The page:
Can the sea make you happier?

Take a moment to look at the photos below and see how they make you feel.

We all know that being around green spaces can have a positive impact on our mental health and wellbeing, but a recent study has found that living by the coast can be even better for you.

The study by the University of Exeter as part of the ‘BlueHealth’ research project examined the relationship between ‘blue spaces’– like green spaces but with the sea – and mental health and wellbeing.

The study surveyed nearly 26,000 people to analyse the wellbeing effects of being near the coast. It found those living less than 1km from the coast are 22% less likely to have symptoms of a mental health disorder, compared to those who live more than 50km away.

This doesn’t come as a surprise to me. I remember the feeling I used to get when I’d fly back to Jersey to visit whilst living in London. When the plane was coming into land, something would shift. I felt lighter and generally more relaxed. I’m not sure if it’s the sight of the ocean or the sound of the waves crashing, but I can definitely say that living by the coast makes me happy.

Of course, not everyone can live by the sea. As part of the BlueHealth project, researchers are looking into how they can apply virtual reality technology so those who are unable to access blue spaces – whether it’s those who are in cities, elderly people in care homes or those in hospital – can still benefit from them.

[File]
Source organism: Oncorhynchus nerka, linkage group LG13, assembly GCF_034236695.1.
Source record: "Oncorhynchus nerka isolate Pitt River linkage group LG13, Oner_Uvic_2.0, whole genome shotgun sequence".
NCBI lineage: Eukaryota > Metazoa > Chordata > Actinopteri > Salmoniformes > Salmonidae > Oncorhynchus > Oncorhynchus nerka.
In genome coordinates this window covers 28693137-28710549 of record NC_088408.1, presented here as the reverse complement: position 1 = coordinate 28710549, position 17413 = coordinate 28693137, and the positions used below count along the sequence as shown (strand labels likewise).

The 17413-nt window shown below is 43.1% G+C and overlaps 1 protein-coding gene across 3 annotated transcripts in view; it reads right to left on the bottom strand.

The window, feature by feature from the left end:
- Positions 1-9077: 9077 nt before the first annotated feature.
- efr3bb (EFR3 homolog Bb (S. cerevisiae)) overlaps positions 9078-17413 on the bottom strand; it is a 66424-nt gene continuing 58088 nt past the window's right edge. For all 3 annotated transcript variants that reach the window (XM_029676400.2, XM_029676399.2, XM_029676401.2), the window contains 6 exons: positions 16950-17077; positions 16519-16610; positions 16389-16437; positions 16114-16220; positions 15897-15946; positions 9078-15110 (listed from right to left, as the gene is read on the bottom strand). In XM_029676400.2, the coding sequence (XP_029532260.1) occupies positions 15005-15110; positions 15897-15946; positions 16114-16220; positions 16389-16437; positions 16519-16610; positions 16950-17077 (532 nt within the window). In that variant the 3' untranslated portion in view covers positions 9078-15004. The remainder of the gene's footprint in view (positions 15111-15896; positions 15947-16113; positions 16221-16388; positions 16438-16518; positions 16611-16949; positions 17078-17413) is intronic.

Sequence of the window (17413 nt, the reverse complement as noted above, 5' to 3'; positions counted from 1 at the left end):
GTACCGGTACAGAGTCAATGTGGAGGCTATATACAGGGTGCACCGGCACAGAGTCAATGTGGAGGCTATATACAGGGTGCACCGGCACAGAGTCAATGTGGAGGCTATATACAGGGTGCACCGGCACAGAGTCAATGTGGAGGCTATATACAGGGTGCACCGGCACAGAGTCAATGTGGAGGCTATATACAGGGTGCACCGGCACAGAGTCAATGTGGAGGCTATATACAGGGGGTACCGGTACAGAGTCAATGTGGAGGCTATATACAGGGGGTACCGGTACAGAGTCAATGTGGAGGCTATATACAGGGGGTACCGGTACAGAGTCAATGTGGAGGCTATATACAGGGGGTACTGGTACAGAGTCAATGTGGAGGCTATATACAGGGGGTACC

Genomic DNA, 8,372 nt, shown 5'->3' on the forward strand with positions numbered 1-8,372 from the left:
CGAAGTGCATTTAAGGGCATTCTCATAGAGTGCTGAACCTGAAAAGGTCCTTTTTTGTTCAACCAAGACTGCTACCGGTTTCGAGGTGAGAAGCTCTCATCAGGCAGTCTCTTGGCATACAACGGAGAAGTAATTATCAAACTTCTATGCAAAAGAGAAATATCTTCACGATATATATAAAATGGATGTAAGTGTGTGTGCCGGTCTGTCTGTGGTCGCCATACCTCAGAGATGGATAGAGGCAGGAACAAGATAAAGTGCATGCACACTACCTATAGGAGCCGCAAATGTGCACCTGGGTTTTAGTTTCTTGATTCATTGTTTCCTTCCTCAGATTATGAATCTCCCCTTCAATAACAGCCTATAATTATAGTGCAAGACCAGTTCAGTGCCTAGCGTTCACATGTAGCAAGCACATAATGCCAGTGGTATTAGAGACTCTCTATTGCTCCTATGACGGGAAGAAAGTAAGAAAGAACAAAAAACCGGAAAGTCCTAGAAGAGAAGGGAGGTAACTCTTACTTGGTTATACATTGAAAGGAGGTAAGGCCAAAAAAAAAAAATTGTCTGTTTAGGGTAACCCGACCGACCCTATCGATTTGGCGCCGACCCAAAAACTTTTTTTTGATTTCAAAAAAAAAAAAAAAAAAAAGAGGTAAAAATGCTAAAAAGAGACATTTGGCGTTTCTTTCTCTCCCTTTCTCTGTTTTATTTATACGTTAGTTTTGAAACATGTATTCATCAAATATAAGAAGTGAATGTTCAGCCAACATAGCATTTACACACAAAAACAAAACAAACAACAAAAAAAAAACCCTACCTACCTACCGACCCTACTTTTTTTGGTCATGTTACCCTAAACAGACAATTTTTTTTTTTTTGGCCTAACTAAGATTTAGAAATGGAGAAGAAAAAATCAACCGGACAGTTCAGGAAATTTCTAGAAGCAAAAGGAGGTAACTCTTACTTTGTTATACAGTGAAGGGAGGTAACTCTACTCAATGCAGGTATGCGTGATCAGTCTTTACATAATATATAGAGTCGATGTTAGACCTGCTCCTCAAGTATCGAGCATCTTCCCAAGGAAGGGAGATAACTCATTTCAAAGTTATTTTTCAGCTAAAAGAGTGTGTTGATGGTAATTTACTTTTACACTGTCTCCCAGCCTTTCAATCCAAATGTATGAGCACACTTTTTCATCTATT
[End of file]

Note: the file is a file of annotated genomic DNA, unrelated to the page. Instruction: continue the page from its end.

The team at University of Exeter have created a series of 360 videos which feature the Cornish coast and allow users to experience high definition ‘real life’ blue spaces – some being more relaxing and others more stimulating.

Commenting on the BlueHealth research, Dr. Mathew White, environmental psychologist at the University of Exeter said “this kind of research into blue health is vital to convincing governments to protect, create and encourage the use of coastal spaces. We need to help policy makers understand how to maximise the wellbeing benefits of ‘blue’ spaces in towns and cities and ensure that access is fair and inclusive for everyone, while not damaging our fragile coastal environments.”

You can find out more about the project here

Nadine Jagger